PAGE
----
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Re: [ARSCLIST] Taiyo-Yuden out of business??
When planning a digital archive, it's absolutely essential to think
about the bits separately from the media that carries them. Bob is
quite correct that media types will appear and disappear over time,
but as long as the file formats are well-defined and not tied to a
single type of media, it ought to be possible to transfer the files
to new media without any loss in quality.
Of course, this assumes that an archive has the foresight and
resources to perform those transfers before the previous media type
becomes unplayable. Not always a safe assumption, but it's probably
the best we can do.
>Parts can be easily constructed one-off at reasonable prices for devices
> playing cylinders and 78s.
Indeed. But it will be a great deal more difficult for tape, let
alone wire and other more obscure formats. How many high-quality
working 1/4-inch tape playback machines will still be in working
condition fifty years from now? How many cassette machines? At some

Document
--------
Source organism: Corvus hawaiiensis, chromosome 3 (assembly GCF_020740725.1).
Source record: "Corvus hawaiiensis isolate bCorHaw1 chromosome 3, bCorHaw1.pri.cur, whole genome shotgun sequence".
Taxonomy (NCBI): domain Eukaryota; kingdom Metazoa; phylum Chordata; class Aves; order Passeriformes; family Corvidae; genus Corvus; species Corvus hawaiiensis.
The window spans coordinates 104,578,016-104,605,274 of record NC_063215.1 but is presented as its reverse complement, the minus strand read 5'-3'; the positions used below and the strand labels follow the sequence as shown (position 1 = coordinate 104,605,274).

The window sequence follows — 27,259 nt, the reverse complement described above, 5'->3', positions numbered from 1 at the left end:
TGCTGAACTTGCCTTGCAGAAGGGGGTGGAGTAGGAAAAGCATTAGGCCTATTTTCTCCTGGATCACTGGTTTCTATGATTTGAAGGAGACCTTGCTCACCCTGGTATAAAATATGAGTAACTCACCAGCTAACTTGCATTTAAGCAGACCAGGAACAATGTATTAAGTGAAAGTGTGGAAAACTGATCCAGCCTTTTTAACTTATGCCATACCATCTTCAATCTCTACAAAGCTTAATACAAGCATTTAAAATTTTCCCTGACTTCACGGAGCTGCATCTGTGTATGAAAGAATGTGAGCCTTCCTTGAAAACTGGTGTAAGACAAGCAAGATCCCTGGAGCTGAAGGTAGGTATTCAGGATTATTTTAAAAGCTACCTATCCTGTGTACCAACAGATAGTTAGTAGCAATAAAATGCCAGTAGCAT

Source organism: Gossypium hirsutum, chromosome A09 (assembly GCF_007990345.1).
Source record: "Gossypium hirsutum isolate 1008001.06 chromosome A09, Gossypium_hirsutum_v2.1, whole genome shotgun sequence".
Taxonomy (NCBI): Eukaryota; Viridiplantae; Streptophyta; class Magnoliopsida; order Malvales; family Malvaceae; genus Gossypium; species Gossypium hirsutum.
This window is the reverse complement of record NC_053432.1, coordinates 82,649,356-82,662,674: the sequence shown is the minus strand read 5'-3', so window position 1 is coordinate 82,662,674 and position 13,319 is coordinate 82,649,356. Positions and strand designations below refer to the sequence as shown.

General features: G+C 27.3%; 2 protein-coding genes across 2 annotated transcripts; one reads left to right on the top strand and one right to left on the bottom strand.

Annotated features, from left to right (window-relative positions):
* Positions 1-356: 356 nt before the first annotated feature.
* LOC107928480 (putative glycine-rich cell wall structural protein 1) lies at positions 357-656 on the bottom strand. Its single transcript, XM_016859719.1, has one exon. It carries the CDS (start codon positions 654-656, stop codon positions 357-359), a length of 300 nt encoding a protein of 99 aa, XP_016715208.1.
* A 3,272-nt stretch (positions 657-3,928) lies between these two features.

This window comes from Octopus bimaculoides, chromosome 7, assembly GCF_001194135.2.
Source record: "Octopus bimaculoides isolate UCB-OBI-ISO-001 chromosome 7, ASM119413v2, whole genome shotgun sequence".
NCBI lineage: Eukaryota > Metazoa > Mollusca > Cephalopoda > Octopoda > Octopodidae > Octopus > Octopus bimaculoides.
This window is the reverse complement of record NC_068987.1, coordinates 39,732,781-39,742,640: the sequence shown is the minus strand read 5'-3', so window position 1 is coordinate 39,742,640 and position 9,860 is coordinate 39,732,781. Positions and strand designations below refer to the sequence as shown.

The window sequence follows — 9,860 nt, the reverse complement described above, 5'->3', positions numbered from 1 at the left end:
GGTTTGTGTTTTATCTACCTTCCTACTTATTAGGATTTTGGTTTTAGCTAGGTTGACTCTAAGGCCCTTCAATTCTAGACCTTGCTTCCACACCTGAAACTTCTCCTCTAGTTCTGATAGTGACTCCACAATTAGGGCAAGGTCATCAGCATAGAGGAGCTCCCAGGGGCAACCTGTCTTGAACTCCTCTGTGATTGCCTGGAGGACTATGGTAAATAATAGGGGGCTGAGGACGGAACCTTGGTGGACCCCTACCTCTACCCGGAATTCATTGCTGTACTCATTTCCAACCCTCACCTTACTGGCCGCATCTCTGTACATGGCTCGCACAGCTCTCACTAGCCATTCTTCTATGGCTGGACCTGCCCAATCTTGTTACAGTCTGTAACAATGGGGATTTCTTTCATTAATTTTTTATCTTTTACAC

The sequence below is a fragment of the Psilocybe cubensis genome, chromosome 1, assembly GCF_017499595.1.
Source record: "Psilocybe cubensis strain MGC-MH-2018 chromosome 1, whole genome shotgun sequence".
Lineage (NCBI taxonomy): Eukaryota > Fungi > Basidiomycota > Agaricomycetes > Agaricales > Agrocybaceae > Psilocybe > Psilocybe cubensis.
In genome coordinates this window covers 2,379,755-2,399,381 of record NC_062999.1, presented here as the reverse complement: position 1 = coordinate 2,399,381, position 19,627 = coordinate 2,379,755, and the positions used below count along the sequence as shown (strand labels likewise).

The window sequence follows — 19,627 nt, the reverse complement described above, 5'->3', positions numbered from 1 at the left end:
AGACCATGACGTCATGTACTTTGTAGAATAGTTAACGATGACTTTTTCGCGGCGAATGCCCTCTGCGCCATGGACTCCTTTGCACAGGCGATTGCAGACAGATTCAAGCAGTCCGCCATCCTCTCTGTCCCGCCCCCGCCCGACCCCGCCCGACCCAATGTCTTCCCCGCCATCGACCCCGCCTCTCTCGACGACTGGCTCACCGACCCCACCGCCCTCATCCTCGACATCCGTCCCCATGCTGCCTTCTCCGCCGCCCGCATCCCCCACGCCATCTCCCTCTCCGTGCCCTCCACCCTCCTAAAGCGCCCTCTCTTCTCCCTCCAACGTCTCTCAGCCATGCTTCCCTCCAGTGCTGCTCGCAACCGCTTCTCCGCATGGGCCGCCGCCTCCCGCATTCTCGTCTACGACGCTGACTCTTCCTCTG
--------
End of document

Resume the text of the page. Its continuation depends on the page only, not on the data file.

point, the only source for critical parts will be other machines --
and the law of diminishing returns rapidly kicks in. That's not
related to whether the original recording equipment was analog or
digital; it's true for both.
At 9/3/2007 10:36 AM, Bob Olhsson wrote:
From Don Cox: "...They will certainly be obsolete for _new_ storage by then,
but it would be
surprising if there were no machines available to play them. Equipment
is available for playing cylinders and 78s..."
Parts can be easily constructed one-off at reasonable prices for devices
playing cylinders and 78s. Digital gear is made up of parts that are only
affordable when produced in immense quantities. Most of them are also only
constructed to a disposable standard of quality.
The good news is that you can clone digital audio. The bad news is that you
need to do so frequently in order to stay ahead of hardware that will
probably never be available again after only a few years. Those of us who
have been working on standards have watched formats disappear faster than
any standards could be defined. As solid state memory and broadband delivery
take over, I expect to see all digital storage involving moving parts go
away rapidly. Working DAT machines are becoming very rare because there are
no more parts.
This parts manufacturing scale issue makes digital media EXTREMELY
unreliable and expensive in the long run as an archival medium.